The Psychology of Workout Music
- April 14, 2018
- Posted by: flowliftfit
- Category: flowlift news
Good Workout Music Helps You Train Harder
Music is an essential part of exercise, enhancing peak performance and contributing to having a satisfying workout. In the last 10 years there has been a substantial amount of research done on the importance of workout music. It’s become clear that music changes both the body and mind during physical exertion. According to Scientific America, “Music distracts people from pain and fatigue, elevates mood, increases endurance, reduces perceived effort and may even promote metabolic efficiency. When listening to music, people run farther, bike longer and swim faster than usual — often without realizing it.” In fact, music has been referred to as a type of legal performance-enhancing drug.
The Recipe for the Perfect Workout Playlist
The most important qualities of workout music are tempo and rhythm response (what psychologist call how much music makes you want to get up and dance). Most people can’t help but respond to musical beats by tapping their feet, nodding their heads or shaking their hips. Psychologists have discovered that most people prefer the magical tempo of at least 120 beats per minute, or two beats per second. It was also discovered that synchronizing the beat of the music with the rate of movement while exercising decreases energy expenditure. In other words, when you’re in sync with the music, you’re unconsciously working harder without overexertion.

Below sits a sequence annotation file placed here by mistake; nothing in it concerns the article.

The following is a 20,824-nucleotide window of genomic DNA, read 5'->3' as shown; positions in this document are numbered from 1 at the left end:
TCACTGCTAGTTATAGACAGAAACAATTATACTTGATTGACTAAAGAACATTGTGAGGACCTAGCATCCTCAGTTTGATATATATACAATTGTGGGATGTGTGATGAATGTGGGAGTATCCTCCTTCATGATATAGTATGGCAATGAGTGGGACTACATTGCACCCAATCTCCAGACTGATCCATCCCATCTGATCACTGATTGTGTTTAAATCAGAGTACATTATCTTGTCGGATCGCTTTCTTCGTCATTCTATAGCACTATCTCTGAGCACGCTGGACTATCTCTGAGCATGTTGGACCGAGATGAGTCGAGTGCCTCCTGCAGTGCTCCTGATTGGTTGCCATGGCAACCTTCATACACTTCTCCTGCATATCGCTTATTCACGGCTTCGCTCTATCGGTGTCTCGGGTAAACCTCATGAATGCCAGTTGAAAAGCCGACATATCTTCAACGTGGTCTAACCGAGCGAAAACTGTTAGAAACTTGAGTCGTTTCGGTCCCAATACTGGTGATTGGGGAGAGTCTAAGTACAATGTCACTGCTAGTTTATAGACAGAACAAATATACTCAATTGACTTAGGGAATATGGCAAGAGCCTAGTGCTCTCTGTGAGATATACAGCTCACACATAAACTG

Tricking the Mind Into Working Harder
Distraction is a big part of pushing past your limits. Good music keeps the mind focused on the beats and lyrics so that the body doesn’t give up quite as fast. After a certain period of exercise, physical exertion begins to set in, and this varies from person to person. The body recognizes signs of extreme exertion — rising levels of lactate in the muscles, a thrumming heart, increased sweat production — and decides it needs a break. Workout music competes with this physiological feedback for the brain’s conscious attention. Similarly, music often changes people’s perception of their own effort throughout a workout: it seems easier to run those extra miles or complete a few more sets of squats when Rihanna or Jay Z is right there with you. Music changes how you respond to fatigue, and that’s exactly what we want to accomplish in FlowLift classes. The right music elevates mood and persuades people to ride out waves of exhaustion, rather than giving up. FlowLift classes are tough, and the music helps to push past your limits so you can experience more mental strength and significant changes in your body.
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